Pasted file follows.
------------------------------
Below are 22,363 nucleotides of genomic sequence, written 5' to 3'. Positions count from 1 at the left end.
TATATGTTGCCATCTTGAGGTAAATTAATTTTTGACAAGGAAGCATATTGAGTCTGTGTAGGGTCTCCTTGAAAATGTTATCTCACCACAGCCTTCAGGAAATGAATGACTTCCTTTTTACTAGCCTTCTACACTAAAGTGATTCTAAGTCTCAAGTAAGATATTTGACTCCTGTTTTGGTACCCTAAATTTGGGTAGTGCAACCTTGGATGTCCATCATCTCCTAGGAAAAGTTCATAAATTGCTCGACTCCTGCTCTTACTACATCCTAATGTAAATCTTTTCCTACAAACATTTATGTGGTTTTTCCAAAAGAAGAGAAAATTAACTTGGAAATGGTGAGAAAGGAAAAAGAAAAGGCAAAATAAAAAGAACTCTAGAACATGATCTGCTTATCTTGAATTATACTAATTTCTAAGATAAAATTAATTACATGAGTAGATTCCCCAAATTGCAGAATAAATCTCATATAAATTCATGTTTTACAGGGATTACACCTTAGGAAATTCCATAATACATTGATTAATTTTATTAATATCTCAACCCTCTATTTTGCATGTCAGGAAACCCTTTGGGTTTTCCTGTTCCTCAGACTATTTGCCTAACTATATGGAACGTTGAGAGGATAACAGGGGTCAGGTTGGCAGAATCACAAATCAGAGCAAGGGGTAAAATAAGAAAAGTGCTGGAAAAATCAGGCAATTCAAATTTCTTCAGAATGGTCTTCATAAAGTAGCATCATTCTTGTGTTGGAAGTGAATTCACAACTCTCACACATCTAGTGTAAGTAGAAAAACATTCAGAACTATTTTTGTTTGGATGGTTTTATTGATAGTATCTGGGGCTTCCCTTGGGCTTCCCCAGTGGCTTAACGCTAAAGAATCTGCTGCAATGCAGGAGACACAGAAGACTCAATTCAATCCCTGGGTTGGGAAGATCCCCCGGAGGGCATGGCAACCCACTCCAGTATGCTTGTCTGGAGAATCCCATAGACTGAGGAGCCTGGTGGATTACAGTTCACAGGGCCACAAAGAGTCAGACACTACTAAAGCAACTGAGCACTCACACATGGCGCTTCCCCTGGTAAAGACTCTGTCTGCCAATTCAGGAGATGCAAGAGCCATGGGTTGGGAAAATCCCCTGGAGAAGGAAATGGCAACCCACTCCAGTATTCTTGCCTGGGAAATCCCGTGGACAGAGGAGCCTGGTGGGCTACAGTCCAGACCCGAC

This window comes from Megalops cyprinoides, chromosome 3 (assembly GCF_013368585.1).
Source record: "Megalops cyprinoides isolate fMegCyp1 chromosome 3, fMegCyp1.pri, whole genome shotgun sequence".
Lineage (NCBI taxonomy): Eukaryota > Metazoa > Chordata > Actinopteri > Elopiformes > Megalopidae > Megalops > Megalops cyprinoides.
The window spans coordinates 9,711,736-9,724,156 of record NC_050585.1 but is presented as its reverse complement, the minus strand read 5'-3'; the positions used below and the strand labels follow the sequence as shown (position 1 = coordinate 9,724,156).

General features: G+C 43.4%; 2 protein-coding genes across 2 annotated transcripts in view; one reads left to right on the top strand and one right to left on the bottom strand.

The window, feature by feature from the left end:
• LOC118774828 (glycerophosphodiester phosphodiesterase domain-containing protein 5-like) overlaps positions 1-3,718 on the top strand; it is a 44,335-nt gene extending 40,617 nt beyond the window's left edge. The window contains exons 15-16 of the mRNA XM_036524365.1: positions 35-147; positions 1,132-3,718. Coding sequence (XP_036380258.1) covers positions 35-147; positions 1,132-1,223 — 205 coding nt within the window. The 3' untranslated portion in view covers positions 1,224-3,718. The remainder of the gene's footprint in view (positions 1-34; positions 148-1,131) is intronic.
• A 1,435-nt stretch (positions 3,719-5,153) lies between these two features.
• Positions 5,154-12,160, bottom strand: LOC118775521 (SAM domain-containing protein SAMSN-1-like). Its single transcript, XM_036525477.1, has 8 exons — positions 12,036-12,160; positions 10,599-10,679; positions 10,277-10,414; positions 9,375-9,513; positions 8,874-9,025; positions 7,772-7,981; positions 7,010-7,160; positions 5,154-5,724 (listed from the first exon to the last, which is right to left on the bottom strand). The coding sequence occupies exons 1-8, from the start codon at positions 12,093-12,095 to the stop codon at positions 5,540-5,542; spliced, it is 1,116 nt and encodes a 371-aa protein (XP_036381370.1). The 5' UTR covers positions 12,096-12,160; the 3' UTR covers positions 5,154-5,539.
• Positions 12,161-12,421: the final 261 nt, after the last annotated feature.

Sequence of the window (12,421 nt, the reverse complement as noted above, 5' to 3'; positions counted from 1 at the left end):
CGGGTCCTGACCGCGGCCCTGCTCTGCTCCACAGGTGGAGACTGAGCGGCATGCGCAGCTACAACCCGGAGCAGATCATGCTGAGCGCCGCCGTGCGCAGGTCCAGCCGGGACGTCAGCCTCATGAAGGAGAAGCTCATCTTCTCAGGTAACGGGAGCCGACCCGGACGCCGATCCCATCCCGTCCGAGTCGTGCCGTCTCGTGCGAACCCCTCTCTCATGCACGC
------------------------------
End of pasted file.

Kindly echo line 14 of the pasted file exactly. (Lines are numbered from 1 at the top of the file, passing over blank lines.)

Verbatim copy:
CGGGTCCTGACCGCGGCCCTGCTCTGCTCCACAGGTGGAGACTGAGCGGCATGCGCAGCTACAACCCGGAGCAGATCATGCTGAGCGCCGCCGTGCGCAGGTCCAGCCGGGACGTCAGCCTCATGAAGGAGAAGCTCATCTTCTCAGGTAACGGGAGCCGACCCGGACGCCGATCCCATCCCGTCCGAGTCGTGCCGTCTCGTGCGAACCCCTCTCTCATGCACGC